1894 Japanese Imperial Land Survey Map of Tokyo

東京 / [Tokyo]. - Main View

1894 Japanese Imperial Land Survey Map of Tokyo


A huge map of Tokyo, to match the city's ambitions.


東京 / [Tokyo].
  1894 (dated)     62 x 63.5 in (157.48 x 161.29 cm)     1 : 200000


This enormous meticulously detailed 1894 (Meiji 27) Japanese Imperial Land Survey map of Tokyo is among the first truly modern maps of the city - the result of a monumental survey effort in the Early Meiji - and captures the city on the cusp of its transformation into a modern world capital. It is oriented to the north with the Imperial Palace at center and presents the city during a transformation from the old Tokugawa capital of Edo to the modernized capital of Imperial Japan. Given the size of this map and its production by the Imperial Land Survey, it very likely was used in a government office dealing with urban planning.
A Closer Look
The map displays a truly incredible level of detail, down to individual buildings, showing the conversion of Tokyo from the Tokugawa capital to a truly modern city, deliberately built to rival the great cities of Europe. Some of the old canals that intersected and shaped Edo are still visible here, but most were filled in or paved over in the following decades, taking the bridges with them.
Parks and Public Recreation
A number of public parks were established in the years preceding this map's production, using land donated by the imperial family or temples and shrines, including Ueno Park at top-center-right. The large open space at left center is Akasaka, now home to a guest house converted from a 1909 palace. The palace had originally belonged to the Owari branch of the Tokugawa clan and was 'donated' to the imperial family soon after the Meiji Restoration. To the south of the Imperial Palace, on land that had housed the residence of the tozama daimyo in the Edo period, is a drill ground for the army, which is now Hibiya Park.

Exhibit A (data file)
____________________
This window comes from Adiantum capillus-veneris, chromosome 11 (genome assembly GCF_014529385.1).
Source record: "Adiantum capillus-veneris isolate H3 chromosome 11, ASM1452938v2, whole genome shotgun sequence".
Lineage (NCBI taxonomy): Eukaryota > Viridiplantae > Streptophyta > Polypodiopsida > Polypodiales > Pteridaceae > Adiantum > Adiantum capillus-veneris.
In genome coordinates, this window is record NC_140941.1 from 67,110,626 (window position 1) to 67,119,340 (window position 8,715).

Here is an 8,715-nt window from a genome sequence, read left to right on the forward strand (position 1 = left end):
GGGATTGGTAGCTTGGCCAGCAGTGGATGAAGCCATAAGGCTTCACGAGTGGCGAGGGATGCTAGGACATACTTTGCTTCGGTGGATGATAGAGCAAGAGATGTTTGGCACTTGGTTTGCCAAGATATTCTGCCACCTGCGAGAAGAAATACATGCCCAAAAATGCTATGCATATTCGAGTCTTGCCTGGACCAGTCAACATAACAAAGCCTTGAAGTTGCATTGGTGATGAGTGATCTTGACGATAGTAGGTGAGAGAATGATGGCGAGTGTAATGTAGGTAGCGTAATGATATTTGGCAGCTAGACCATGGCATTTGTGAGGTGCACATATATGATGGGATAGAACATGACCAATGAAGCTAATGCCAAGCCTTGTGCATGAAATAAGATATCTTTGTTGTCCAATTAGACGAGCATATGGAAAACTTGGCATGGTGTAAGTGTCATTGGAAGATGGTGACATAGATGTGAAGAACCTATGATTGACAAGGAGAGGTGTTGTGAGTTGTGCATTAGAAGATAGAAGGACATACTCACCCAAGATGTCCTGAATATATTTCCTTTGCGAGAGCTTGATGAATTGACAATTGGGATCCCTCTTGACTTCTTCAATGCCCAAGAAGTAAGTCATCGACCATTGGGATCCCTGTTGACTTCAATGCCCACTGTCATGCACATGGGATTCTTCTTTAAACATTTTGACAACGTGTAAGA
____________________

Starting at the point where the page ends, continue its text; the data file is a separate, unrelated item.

Similarly, to the north of the Imperial Palace, a garden belonging to the Tokugawa family was handed over to the army, which used it as a drill ground and built an artillery factory. However, much of the original garden was maintained and the land is now the Koishikawa Kōrakuen (小石川後楽園) park and Nihon University (日本大学).

At bottom-center is the Hama Palace, a guest house for foreign heads of state and dignitaries (now the Hamarikyū Gardens), and Shimbashi Station (新橋駅), Tokyo's first train station.
A Bustling Imperial Capital
Tokyo and a number of other Japanese cities went through a dizzying period of administrative reforms during the Meiji era, due to both the pace of their growth as well as changing bureaucratic practices and conceptions of governance. Initially, elements of the Tokugawa era system of wards were maintained to appease elites who feared more rapid reforms. Then, in 1871 - 1872, Tokyo Prefecture was expanded and a system of 'large and small wards' (大区小区制) was put into place. Further adjustments were made and a wholesale reorganization launched in 1888 - 1889. With this reorganization, the central government tried to more directly administer Tokyo, Osaka, and Kyoto (this was unpopular and abolished a decade later), while also eliminating the lowest level of administration, the neighborhood. These changes required frequent updating of maps with the latest administrative divisions and place names.
Meiji Era Tokyo